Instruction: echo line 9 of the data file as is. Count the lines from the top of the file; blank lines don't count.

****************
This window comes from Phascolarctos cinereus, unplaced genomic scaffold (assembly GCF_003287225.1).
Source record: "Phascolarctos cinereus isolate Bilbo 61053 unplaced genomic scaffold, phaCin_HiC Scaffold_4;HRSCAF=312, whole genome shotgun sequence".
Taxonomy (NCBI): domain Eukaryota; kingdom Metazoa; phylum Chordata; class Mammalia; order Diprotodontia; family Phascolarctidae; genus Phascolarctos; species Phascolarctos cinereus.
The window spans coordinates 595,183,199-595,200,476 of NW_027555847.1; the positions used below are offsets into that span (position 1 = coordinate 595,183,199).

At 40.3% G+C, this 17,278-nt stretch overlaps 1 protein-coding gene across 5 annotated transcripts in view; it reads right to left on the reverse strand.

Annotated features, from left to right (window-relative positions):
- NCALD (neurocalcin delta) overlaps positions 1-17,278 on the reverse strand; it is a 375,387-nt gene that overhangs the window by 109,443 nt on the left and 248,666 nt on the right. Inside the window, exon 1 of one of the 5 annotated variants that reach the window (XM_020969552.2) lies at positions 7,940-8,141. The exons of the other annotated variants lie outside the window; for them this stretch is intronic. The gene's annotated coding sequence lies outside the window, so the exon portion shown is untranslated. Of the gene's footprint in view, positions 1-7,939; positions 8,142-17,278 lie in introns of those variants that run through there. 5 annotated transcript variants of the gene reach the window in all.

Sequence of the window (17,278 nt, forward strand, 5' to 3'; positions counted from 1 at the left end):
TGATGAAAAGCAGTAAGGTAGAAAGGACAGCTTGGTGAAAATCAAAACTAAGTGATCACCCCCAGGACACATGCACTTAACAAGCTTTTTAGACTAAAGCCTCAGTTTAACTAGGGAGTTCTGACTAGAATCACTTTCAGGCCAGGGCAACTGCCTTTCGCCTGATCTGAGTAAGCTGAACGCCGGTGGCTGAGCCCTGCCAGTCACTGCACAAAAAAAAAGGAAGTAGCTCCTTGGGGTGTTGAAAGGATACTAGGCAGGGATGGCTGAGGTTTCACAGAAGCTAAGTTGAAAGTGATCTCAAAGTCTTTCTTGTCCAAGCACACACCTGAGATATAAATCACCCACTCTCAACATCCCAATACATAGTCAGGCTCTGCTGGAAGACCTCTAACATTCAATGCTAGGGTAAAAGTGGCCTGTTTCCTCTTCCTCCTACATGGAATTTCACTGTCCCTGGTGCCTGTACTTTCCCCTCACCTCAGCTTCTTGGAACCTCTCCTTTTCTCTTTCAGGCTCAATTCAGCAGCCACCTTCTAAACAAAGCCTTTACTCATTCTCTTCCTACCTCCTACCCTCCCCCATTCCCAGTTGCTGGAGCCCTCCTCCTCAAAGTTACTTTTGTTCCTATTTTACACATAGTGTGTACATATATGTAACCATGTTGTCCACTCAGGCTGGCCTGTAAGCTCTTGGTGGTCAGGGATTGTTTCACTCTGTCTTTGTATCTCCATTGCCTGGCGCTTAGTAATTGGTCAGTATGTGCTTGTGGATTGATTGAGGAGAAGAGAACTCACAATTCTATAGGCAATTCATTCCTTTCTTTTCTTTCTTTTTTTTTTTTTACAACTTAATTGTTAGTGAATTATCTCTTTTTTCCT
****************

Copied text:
TGATGAAAAGCAGTAAGGTAGAAAGGACAGCTTGGTGAAAATCAAAACTAAGTGATCACCCCCAGGACACATGCACTTAACAAGCTTTTTAGACTAAAGCCTCAGTTTAACTAGGGAGTTCTGACTAGAATCACTTTCAGGCCAGGGCAACTGCCTTTCGCCTGATCTGAGTAAGCTGAACGCCGGTGGCTGAGCCCTGCCAGTCACTGCACAAAAAAAAAGGAAGTAGCTCCTTGGGGTGTTGAAAGGATACTAGGCAGGGATGGCTGAGGTTTCACAGAAGCTAAGTTGAAAGTGATCTCAAAGTCTTTCTTGTCCAAGCACACACCTGAGATATAAATCACCCACTCTCAACATCCCAATACATAGTCAGGCTCTGCTGGAAGACCTCTAACATTCAATGCTAGGGTAAAAGTGGCCTGTTTCCTCTTCCTCCTACATGGAATTTCACTGTCCCTGGTGCCTGTACTTTCCCCTCACCTCAGCTTCTTGGAACCTCTCCTTTTCTCTTTCAGGCTCAATTCAGCAGCCACCTTCTAAACAAAGCCTTTACTCATTCTCTTCCTACCTCCTACCCTCCCCCATTCCCAGTTGCTGGAGCCCTCCTCCTCAAAGTTACTTTTGTTCCTATTTTACACATAGTGTGTACATATATGTAACCATGTTGTCCACTCAGGCTGGCCTGTAAGCTCTTGGTGGTCAGGGATTGTTTCACTCTGTCTTTGTATCTCCATTGCCTGGCGCTTAGTAATTGGTCAGTATGTGCTTGTGGATTGATTGAGGAGAAGAGAACTCACAATTCTATAGGCAATTCATTCCTTTCTTTTCTTTCTTTTTTTTTTTTTACAACTTAATTGTTAGTGAATTATCTCTTTTTTCCT